The Bioanthropology Research Institute at Quinnipiac was contacted about a ceramic vessel that had a human skull inside (visible with the naked eye), as well as other items: feathers, stone, sand, etc.  It had been recovered with a box of bones from an apartment in Connecticut.  The ceramic vessel was viewed with CT and x-ray in order to further determine its contents before “excavation” of the pot.  Most likely, all of the components were used in Santeria or Palo Mayombe rituals.  We digitally imaged the vessel (and its contents) as well as the accompanying skeleton, and tried to learn as much as possible about the skeletal remains, which we believe were historic.

In addition, I taught a forensic anthropology class last spring, where pairs of students worked together in order to address multiple questions about the vessel and remains, such as: Were marks on the bones from decomposition, or part of a ritual process? What parts of the skeleton were present, and did they have particular meaning? Can we match the excavated artifacts with particular images in the CT scans? What was written on the numerous sticks in the pot, and what did it mean?  We wanted to understand the event from a greater, biocultural perspective.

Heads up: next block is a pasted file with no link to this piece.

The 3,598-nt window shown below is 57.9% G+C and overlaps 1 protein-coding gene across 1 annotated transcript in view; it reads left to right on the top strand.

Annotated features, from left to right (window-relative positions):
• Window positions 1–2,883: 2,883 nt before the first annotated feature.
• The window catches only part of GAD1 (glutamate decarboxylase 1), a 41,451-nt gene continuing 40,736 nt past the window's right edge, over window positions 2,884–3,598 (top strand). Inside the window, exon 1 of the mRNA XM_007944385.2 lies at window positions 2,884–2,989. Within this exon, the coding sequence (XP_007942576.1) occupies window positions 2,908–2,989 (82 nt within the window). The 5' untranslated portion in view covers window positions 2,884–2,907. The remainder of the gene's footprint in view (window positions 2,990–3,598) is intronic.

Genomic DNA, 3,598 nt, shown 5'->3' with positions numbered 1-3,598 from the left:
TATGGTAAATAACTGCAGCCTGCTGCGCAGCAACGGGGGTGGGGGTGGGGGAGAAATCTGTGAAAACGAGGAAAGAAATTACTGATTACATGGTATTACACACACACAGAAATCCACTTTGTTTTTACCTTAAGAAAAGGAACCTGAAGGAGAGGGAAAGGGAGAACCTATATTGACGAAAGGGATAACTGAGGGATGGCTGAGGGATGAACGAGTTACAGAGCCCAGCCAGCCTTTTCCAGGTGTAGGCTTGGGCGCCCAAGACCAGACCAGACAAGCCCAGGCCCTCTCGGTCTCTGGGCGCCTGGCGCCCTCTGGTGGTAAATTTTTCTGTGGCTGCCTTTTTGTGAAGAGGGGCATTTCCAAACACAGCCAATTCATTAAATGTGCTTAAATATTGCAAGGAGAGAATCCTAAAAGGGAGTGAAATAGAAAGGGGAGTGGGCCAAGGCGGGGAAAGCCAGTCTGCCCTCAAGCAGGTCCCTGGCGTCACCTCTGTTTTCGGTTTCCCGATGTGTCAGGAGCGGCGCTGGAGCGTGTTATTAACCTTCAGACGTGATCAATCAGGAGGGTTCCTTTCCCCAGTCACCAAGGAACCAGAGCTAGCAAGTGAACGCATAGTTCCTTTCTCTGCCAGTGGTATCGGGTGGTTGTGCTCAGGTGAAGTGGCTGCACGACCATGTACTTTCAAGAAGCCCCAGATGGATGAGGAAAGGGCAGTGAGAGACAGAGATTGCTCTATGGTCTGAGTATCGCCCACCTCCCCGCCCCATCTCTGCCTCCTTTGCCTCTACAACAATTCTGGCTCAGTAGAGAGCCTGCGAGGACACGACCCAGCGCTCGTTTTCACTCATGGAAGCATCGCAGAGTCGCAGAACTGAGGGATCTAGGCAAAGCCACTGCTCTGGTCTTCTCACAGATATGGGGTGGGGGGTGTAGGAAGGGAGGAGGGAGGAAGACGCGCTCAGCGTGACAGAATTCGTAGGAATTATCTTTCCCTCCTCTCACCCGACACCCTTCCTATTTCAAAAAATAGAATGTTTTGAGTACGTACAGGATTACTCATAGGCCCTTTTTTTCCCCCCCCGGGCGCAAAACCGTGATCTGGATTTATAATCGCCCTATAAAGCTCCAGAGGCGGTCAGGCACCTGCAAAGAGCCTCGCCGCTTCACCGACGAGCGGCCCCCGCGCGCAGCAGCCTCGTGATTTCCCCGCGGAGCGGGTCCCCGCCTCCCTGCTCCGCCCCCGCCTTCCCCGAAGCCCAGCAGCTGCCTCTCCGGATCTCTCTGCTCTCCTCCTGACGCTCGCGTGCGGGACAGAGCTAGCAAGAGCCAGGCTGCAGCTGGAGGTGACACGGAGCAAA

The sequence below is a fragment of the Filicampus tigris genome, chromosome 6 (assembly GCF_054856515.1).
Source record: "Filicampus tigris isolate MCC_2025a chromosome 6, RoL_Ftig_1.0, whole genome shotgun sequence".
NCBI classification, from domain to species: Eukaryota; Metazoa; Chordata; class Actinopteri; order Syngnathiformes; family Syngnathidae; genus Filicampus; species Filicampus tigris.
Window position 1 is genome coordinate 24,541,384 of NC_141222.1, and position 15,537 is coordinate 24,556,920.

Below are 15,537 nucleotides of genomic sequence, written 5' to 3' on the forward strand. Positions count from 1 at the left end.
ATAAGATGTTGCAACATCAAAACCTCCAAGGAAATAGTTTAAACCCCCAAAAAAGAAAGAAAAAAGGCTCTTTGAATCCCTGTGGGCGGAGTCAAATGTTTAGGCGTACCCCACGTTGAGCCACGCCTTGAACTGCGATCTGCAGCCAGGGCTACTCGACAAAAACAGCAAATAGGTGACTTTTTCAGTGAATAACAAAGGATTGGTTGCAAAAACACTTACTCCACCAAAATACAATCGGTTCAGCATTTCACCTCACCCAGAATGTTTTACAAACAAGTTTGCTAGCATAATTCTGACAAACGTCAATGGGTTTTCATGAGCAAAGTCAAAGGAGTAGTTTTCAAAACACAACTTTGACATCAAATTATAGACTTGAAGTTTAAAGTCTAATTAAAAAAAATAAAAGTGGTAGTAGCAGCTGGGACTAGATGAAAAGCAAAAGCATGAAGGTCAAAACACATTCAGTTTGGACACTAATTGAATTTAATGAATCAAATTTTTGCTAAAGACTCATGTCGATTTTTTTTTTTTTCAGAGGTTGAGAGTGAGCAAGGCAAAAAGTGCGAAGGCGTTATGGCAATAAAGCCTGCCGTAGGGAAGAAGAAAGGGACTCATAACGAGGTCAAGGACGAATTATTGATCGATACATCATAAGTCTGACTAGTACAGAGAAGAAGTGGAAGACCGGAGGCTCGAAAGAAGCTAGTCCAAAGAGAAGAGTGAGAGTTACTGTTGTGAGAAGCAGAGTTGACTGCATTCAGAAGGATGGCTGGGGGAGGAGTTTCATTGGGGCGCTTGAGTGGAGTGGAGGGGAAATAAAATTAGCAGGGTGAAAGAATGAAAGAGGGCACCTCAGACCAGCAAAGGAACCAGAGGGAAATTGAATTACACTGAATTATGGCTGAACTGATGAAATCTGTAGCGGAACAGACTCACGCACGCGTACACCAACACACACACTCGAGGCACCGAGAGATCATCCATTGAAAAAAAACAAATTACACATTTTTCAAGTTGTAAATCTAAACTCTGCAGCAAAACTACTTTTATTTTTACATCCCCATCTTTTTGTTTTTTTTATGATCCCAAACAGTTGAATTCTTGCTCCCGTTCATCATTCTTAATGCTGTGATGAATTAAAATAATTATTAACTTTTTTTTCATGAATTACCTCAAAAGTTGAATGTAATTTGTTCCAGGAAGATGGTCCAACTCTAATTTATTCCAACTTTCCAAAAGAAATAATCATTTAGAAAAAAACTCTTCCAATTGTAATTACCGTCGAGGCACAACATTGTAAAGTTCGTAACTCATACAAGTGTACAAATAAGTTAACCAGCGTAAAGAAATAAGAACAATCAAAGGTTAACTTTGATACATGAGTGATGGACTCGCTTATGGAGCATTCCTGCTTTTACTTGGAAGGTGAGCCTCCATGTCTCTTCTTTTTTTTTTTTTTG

TBOM: That is a fascinating find, and one that I imagine could be fairly rare.  Finally Jaime, I wonder what advice you would give to the budding bioarchaeologists and human osteologists out there.  You have already highlighted the need to seize each and every opportunity, but do you have any other advice or guidance that you could give?

While I think it is important to seize every opportunity that comes along, it’s also important to remember that you can “make” many of those opportunities appear.  Talk with faculty and fellow graduate students about what they are working on.  Volunteer in a lab.  Ask a professor if they need assistance with research.  Attend conferences if possible.

Above all, remember that you love what you study.  At times, it can be difficult to pursue a career in academia, and you may meet naysayers along the way.  But, not many people can say that they are passionate about their work.  I feel lucky to be one of those people.